Understanding Finland Education in Three Days

Ajay and I landed in Helsinki on the night of 11 March with the objective of understanding Finland’s education system in 3 days, an ambitious project by any means. However, the shortness of our visit didn’t deter us from aiming big. Maarit of IBM, Finland, had ensured that we get to do meetings at universities and the ministry of education, visits to schools and presentations. Thanks to the Finland team, every minute of our schedule was utilised to do or learn something.

We first headed to Turku. Our day started with interaction with the VILLE team from Future Technologies group. They have developed a collaborative education platform that enables teachers to create virtual courses and automatically assess exercises of different kinds. It was interesting to see how they use learning analytics to improve platform design and content. We then moved to the mixed reality lab where weexperienced the interiors of the Holy Ghost Church through a virtual church application. This church was completely demolished in 1650; some archaeological researchers and technologist decided to recreate the church virtually. You can experience the virtual church at this link.

Any educational field visit is incomplete without a school visit. Our first school visit was to a primary school in Turku. Do you know that in Finnish schools, students and teachers must break for 15 minutes after every two classes of 45 minutes each.They haveto go out of the classrooms and staff rooms to the ground or play area. Wow!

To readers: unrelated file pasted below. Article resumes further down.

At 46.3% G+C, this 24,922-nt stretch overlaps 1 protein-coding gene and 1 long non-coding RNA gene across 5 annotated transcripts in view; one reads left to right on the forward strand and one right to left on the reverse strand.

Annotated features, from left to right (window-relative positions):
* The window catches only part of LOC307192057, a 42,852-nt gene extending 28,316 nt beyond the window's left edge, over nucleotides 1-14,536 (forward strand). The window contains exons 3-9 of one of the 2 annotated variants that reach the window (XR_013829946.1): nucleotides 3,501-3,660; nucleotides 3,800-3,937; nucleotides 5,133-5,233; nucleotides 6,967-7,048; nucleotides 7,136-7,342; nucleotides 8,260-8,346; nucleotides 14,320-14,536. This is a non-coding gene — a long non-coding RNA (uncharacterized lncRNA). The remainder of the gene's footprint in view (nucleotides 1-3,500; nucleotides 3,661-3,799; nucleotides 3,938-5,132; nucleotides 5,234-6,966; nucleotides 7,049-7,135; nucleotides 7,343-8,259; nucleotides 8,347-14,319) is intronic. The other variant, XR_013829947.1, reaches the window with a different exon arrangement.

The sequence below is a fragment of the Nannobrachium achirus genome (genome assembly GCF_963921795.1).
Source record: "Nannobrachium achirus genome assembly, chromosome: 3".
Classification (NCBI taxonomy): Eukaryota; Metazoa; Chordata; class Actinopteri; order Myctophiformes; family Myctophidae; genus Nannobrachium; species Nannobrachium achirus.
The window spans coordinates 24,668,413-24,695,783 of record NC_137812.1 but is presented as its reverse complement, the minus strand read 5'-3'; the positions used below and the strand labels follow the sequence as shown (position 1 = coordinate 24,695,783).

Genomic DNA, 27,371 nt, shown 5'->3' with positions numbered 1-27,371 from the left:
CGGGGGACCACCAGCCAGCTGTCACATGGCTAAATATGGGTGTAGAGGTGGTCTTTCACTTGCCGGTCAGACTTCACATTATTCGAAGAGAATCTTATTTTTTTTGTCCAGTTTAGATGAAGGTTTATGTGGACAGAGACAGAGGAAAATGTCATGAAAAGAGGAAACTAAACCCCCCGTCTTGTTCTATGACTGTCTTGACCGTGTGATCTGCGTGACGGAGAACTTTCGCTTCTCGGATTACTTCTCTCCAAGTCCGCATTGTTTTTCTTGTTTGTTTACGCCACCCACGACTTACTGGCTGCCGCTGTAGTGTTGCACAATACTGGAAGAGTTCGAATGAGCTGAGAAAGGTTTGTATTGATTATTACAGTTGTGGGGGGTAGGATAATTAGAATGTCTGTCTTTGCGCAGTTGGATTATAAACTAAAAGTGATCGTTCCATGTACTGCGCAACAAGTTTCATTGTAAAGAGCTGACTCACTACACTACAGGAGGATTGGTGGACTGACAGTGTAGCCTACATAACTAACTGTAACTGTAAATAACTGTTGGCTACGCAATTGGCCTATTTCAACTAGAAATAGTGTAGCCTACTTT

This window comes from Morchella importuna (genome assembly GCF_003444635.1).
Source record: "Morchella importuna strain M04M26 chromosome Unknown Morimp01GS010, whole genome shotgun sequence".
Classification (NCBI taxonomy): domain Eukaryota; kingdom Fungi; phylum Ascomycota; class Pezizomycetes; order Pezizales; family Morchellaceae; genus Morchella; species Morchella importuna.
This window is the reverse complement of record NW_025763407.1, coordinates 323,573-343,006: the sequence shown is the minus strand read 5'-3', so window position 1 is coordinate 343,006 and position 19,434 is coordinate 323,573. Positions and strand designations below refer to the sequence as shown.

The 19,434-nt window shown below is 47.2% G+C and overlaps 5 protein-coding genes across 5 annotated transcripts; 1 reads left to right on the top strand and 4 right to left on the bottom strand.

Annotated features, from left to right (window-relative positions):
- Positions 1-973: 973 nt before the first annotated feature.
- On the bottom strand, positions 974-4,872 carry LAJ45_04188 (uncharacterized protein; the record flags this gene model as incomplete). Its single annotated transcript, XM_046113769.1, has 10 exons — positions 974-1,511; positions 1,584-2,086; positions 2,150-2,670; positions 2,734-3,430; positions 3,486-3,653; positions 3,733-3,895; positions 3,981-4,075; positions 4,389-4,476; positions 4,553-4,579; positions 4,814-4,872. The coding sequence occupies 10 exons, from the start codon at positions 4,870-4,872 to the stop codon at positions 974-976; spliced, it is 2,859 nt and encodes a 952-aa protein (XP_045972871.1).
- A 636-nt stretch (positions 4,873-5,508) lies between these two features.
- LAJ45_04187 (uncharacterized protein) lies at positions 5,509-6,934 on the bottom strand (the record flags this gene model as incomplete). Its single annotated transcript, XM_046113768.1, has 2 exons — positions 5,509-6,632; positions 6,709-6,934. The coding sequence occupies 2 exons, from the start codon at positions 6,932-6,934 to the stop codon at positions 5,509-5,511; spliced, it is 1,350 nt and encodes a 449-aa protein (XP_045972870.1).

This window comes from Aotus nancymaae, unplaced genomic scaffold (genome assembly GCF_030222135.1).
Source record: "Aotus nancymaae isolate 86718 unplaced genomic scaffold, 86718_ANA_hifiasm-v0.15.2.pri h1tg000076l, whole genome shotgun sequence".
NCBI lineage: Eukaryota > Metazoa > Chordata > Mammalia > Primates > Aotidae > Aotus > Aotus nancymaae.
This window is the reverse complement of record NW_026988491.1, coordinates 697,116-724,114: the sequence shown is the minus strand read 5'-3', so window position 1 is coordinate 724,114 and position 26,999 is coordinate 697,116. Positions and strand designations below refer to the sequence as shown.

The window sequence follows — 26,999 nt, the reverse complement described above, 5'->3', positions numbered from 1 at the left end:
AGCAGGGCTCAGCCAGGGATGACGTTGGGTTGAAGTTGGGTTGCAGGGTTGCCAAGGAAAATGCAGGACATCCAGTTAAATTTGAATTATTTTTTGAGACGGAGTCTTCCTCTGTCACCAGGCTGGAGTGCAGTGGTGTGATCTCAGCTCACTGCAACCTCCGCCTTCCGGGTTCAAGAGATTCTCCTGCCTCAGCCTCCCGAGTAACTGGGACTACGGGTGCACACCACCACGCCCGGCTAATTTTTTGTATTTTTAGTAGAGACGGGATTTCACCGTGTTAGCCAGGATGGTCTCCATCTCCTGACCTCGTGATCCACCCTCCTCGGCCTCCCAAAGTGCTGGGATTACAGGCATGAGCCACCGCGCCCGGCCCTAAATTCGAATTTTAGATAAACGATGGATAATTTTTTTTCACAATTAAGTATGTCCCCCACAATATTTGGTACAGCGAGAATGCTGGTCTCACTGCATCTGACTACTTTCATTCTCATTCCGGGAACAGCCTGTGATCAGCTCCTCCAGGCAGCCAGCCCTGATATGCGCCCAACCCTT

Image 1: Students working on a geography project

After the school visit, we met Prof. Sutinen, Dean, Department of Future Technologies, and our dear friend Maarit. We explored the possibilities of university collaborations and exchange.

After Turku, our next stop was Jyväskylä. At the University of Jyväskylä, we presented CLIx to the faculty of the Education and Information Technology department. The faculty introduced us to the structure of the Finland school system and teacher education. The faculty of the Finnish Institute of Educational Research briefly introduced us to their teacher education curriculum, which you can read here.

We were lucky to have an opportunity to visit a teacher training school funded and run by the University of Jyväskylä. It has a school attached to it for practicum by masters students. The faculty and research scholars at the University actively work with this school.

Image 2: A teacher educator assessing a trainee teacher

From Jyväskylä, we returned to Helsinki to attend the IBM Open Artificial Intelligence conference. The discussion was on AI asopen source, AI architecture and its role in different industries. It was interesting to see the imaginings of the future with AI and how AI would change the vocations available to humans. Do watch this video to see how Finland is imagined with AI in the next 100 years.

Our visit concluded with an early morning meeting with the Finnish National Agency for Education and from there we headed to the Helsinki airport to make our long journey back to Mumbai.

Omkar Balli, Implementation team co-lead, CLIx

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